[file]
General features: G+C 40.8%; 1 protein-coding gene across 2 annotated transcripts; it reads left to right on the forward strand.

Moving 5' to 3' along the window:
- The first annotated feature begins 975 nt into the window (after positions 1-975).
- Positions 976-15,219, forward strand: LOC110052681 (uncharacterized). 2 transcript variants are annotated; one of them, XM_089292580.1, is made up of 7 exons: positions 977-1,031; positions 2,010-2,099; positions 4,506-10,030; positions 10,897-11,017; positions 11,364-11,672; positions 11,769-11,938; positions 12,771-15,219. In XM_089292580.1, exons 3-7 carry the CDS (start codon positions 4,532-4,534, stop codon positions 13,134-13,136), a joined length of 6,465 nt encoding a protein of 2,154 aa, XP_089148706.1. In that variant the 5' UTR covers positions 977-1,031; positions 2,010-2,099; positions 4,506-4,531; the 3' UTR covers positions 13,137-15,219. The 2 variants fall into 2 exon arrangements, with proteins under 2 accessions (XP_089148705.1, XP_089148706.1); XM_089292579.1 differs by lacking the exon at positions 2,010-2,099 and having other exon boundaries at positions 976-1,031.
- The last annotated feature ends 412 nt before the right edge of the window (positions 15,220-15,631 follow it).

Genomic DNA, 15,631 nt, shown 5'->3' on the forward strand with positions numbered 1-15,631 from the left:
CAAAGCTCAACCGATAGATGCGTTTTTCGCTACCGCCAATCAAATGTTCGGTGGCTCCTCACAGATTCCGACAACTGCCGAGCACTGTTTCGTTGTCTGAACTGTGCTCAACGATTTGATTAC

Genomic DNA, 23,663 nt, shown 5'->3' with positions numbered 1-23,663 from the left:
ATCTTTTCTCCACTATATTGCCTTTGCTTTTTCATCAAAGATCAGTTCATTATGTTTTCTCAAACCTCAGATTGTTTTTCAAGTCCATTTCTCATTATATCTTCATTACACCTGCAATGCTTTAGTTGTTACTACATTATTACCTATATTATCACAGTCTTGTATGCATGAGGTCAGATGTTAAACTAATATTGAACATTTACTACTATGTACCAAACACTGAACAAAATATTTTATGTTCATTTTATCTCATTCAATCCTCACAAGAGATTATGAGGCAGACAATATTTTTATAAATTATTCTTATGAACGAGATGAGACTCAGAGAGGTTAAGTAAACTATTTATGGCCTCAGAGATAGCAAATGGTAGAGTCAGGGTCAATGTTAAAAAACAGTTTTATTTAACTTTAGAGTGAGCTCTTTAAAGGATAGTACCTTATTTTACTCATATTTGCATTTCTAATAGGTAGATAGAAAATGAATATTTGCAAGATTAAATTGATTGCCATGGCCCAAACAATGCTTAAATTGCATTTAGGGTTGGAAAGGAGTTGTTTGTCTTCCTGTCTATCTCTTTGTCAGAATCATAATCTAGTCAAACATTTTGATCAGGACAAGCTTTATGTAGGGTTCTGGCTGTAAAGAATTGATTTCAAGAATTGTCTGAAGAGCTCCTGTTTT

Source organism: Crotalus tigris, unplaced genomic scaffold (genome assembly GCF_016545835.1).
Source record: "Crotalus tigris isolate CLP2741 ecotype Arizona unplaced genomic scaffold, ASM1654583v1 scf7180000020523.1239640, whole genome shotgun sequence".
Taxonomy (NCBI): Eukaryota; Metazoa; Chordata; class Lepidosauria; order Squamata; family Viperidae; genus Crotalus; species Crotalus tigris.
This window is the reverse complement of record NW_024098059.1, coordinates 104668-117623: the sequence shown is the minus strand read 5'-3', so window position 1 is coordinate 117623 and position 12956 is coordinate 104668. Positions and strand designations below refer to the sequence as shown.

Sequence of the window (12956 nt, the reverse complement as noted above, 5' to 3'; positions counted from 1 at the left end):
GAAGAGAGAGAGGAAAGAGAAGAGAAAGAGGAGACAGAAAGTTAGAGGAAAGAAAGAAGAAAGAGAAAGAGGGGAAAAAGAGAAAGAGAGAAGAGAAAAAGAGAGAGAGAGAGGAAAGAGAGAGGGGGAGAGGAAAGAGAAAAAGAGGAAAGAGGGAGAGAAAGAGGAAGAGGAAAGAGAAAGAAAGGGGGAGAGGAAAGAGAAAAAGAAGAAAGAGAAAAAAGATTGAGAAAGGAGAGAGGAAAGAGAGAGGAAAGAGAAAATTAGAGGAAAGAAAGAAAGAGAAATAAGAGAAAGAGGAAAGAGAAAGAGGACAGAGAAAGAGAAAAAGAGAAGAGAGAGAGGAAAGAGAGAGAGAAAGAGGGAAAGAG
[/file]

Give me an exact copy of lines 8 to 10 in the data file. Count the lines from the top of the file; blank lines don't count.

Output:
Genomic DNA, 23,663 nt, shown 5'->3' with positions numbered 1-23,663 from the left:
ATCTTTTCTCCACTATATTGCCTTTGCTTTTTCATCAAAGATCAGTTCATTATGTTTTCTCAAACCTCAGATTGTTTTTCAAGTCCATTTCTCATTATATCTTCATTACACCTGCAATGCTTTAGTTGTTACTACATTATTACCTATATTATCACAGTCTTGTATGCATGAGGTCAGATGTTAAACTAATATTGAACATTTACTACTATGTACCAAACACTGAACAAAATATTTTATGTTCATTTTATCTCATTCAATCCTCACAAGAGATTATGAGGCAGACAATATTTTTATAAATTATTCTTATGAACGAGATGAGACTCAGAGAGGTTAAGTAAACTATTTATGGCCTCAGAGATAGCAAATGGTAGAGTCAGGGTCAATGTTAAAAAACAGTTTTATTTAACTTTAGAGTGAGCTCTTTAAAGGATAGTACCTTATTTTACTCATATTTGCATTTCTAATAGGTAGATAGAAAATGAATATTTGCAAGATTAAATTGATTGCCATGGCCCAAACAATGCTTAAATTGCATTTAGGGTTGGAAAGGAGTTGTTTGTCTTCCTGTCTATCTCTTTGTCAGAATCATAATCTAGTCAAACATTTTGATCAGGACAAGCTTTATGTAGGGTTCTGGCTGTAAAGAATTGATTTCAAGAATTGTCTGAAGAGCTCCTGTTTT

Source organism: Crotalus tigris, unplaced genomic scaffold (genome assembly GCF_016545835.1).